The S&P 500 found support at 3,920 yesterday. But the reaction from investors was a resounding “meh.”
There was no enthusiasm to take stocks higher off of that support point. Think of it like this…
Anybody that bought stocks in the last three weeks is probably breaking even at best. Because the drop came so fast this week, investors may be sitting on losses if they didn’t act quickly. That doesn’t exactly encourage people to run out and buy more…
So, investors might choose to sell stock and take a meager profit or cut losses on any upside move. Like yesterday, the S&P 500 punched into positive territory four times — each time, it was met by selling that drove it back into the red. (This is a perfect example of how “resistance levels” are created.)
The implication is that investors were more worried about further downside than missing a higher move. At least during yesterday’s session….
Investors’ moods can change quickly. What happens one day does not necessarily carry over to the next. Pre-market Index futures are up roughly in line with yesterday’s highs, which could be interpreted as confidence that support at 3,920 held despite a pretty weak overall performance, and maybe there’s some upside after all.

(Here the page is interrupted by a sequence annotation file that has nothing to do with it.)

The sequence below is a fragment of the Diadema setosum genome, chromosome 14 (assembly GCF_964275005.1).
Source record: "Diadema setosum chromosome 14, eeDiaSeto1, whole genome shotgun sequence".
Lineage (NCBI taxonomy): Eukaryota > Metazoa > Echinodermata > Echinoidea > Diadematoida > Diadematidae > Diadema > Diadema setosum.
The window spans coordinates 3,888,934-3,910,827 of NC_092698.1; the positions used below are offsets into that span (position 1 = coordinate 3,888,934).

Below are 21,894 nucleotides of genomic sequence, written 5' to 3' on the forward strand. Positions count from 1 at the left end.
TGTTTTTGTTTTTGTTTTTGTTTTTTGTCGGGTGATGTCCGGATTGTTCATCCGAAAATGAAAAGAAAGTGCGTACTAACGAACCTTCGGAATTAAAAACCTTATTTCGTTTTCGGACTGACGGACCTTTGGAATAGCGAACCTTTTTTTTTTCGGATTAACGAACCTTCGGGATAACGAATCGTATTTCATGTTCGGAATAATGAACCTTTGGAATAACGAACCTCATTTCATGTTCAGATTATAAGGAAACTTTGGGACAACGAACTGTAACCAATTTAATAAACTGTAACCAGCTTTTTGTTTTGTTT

Today’s canary in the coal mine is the yield on the 10-year Treasury bond. It got crushed yesterday, falling to a 3-month low at 3.4%. Yes, that’s lower than the Fed’s current interest rate of 4%. Which seems weird, right? I mean, why would anyone lock money up for ten years to make 3.4% when they could buy a 2-year bond that pays 4.2%?
The reason is inflation, interest rates, and expectations for recession. If you’re convinced a recession is imminent, safety becomes paramount. And Treasury bonds are the safest place on the planet for your money. When bond yields (interest rates) move higher, the face value (the price you pay) moves lower.
Add in the fact that the Fed is going to hike rates higher, and it makes the outlook for the 2-year bond murky. Sure, 4.2% is nice. But if that 4.2% yield goes higher, it means the face value of the bond goes lower, and maybe you’re not making as much money as you thought…
The same is true for the 10-year bond. If interest rates and the bond’s yield go higher, the face value decreases. The big difference is the time frame. With the 10-year bond, there’s a lot more time for something to happen. And for the 10-year buyer, that “something” is a recession that forces the Fed to cut interest rates, which will push the price of the 10-year higher.
Falling yields for the 10-year bond indicate that recession fears are rising.
That’s your Morning Cup O’ Market today.
Take care, and I’ll talk to you tomorrow…
The Profit Sector